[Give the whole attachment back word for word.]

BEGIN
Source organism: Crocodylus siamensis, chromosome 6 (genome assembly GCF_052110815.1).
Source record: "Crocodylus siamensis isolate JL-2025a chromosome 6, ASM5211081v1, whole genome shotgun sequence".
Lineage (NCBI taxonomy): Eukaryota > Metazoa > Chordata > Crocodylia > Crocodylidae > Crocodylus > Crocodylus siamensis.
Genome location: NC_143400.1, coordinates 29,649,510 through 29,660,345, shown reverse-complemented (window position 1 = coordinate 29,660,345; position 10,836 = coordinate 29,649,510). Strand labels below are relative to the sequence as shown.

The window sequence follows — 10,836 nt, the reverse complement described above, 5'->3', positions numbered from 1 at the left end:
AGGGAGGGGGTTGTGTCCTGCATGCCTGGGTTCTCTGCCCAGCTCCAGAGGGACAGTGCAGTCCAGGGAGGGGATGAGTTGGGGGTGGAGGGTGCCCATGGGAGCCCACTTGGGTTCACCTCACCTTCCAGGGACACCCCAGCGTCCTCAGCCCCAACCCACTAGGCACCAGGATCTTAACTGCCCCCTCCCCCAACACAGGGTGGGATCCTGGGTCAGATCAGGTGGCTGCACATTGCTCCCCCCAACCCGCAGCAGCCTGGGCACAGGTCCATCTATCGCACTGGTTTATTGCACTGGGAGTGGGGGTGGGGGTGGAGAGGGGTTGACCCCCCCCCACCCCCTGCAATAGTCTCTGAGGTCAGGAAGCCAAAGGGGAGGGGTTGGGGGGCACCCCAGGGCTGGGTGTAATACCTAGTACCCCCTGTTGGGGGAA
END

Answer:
Source organism: Crocodylus siamensis, chromosome 6 (genome assembly GCF_052110815.1).
Source record: "Crocodylus siamensis isolate JL-2025a chromosome 6, ASM5211081v1, whole genome shotgun sequence".
Lineage (NCBI taxonomy): Eukaryota > Metazoa > Chordata > Crocodylia > Crocodylidae > Crocodylus > Crocodylus siamensis.
Genome location: NC_143400.1, coordinates 29,649,510 through 29,660,345, shown reverse-complemented (window position 1 = coordinate 29,660,345; position 10,836 = coordinate 29,649,510). Strand labels below are relative to the sequence as shown.

The window sequence follows — 10,836 nt, the reverse complement described above, 5'->3', positions numbered from 1 at the left end:
AGGGAGGGGGTTGTGTCCTGCATGCCTGGGTTCTCTGCCCAGCTCCAGAGGGACAGTGCAGTCCAGGGAGGGGATGAGTTGGGGGTGGAGGGTGCCCATGGGAGCCCACTTGGGTTCACCTCACCTTCCAGGGACACCCCAGCGTCCTCAGCCCCAACCCACTAGGCACCAGGATCTTAACTGCCCCCTCCCCCAACACAGGGTGGGATCCTGGGTCAGATCAGGTGGCTGCACATTGCTCCCCCCAACCCGCAGCAGCCTGGGCACAGGTCCATCTATCGCACTGGTTTATTGCACTGGGAGTGGGGGTGGGGGTGGAGAGGGGTTGACCCCCCCCCACCCCCTGCAATAGTCTCTGAGGTCAGGAAGCCAAAGGGGAGGGGTTGGGGGGCACCCCAGGGCTGGGTGTAATACCTAGTACCCCCTGTTGGGGGAA